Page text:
The Structure of the polypeptide

Both myoglobin and haemoglobin are typical globular proteins and have intricate three dimensional structures. To rationalize these intricate three dimensional structures the levels of organization in protein molecules have to be investigated. These levels are primary, secondary, tertiary, and in the case of haemoglobin, quaternary levels of organization.

The primary level of structure in a protein is the linier sequence of amino acids, formed by a condensation reaction (and therefore the abstraction of water) in protein synthesis. Each amino acid residue is then bonded via peptide bonds. Other covalent bonds are also included in the primary structure such as disulphide bonds.

The peptide bond has partial double bond character, and therefore the atoms in the peptide bond all lie in the same rigid plane, called the amide plane. This restriction is important in defining the folding of a protein in three dimensions. The only possible rotation of the main chain is about the alpha carbon-carbon bond (designated the Greek letter psi), and the alpha carbon-nitrogen bond (designated the Greek letter phi). Therefore the amide planes define the polypeptide backbone.

The secondary level of structure in a protein is the regular folding of the regions of the polypeptide chain. The two most common types are the alpha-helix and the beta-pleated sheet. Both myoglobin and haemoglobin are mostly made up from alpha-helices. In a rod like alpha-helix, the amino acids arrange themselves in a regular helical conformation. The carbonyl oxygen of each peptide bond is hydrogen bonded to the hydrogen on the amino group of the fourth amino acid away with the hydrogen bonds running nearly parallel to the axis of the helix. In an alpha-helix there are 3.6 amino acids per turn of the helix covering a distance of 0.54 nm, and each amino acid residue represents an advance of 0.15 nm along the axis of the helix. The side chains of the amino acids are all positioned along the side of the cylindrical helix.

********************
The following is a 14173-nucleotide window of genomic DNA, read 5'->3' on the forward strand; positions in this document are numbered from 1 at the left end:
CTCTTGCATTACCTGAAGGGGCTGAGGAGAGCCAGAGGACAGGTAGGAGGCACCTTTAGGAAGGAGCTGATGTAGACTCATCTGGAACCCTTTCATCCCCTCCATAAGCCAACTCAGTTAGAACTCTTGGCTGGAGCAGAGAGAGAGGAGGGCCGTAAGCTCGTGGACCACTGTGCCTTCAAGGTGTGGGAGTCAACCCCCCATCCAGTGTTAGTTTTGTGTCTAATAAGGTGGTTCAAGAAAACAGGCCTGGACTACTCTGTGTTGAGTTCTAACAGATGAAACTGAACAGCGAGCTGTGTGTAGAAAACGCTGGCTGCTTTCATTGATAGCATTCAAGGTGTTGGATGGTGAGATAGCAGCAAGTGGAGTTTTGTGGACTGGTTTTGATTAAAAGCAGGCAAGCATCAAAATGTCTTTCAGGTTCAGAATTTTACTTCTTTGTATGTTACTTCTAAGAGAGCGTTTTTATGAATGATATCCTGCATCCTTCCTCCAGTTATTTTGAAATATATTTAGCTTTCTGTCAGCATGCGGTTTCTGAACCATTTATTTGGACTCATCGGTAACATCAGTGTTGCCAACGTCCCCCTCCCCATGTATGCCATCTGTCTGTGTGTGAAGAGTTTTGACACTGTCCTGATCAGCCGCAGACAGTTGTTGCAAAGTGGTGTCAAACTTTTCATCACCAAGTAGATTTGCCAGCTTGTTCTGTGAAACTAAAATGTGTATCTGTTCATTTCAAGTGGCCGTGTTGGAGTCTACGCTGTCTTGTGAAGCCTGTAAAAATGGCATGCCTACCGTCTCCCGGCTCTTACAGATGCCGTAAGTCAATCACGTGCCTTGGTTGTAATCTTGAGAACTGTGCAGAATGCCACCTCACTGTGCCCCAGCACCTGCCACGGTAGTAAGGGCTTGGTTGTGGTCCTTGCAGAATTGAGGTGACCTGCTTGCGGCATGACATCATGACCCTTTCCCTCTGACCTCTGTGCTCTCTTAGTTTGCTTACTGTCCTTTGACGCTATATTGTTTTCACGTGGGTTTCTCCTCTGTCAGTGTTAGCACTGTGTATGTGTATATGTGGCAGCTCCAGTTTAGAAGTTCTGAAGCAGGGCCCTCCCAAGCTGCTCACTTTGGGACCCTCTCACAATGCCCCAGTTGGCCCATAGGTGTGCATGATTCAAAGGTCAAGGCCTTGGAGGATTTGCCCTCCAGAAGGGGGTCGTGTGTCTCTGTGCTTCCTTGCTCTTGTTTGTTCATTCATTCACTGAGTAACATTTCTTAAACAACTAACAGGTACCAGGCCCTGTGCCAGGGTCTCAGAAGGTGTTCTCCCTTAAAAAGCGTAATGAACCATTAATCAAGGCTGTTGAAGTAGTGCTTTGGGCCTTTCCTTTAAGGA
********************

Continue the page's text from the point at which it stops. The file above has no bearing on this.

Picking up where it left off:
The tertiary structure refers to the spatial arrangement of amino acids that are far apart in the linear sequence as well as those residues that are adjacent. Again, it is the sequence of amino acids that determine the three dimensional structure. in water-soluble globular proteins such as myoglobin the main driving force behind the folding of he polypeptide chain is the energetic requirement to bury the non polar amino acids in the hydrophobic interior away from the surrounding aqueous medium. Once folded the three dimensional, biologically active (native) molecule is maintained not only by hydrophobic interactions, but also by electrostatic forces, hydrogen bonding, and if present disulphide bonds.

Proteins containing more than one  polypeptide chain, such as haemoglobin exhibit a fourth level of protein structure called quaternary structure. This level of structure refers to the spatial arrangement of the polypeptide subunits and the nature of the interactions between them. In the case of haemoglobin the four subunits are held together by weak van der waals forces.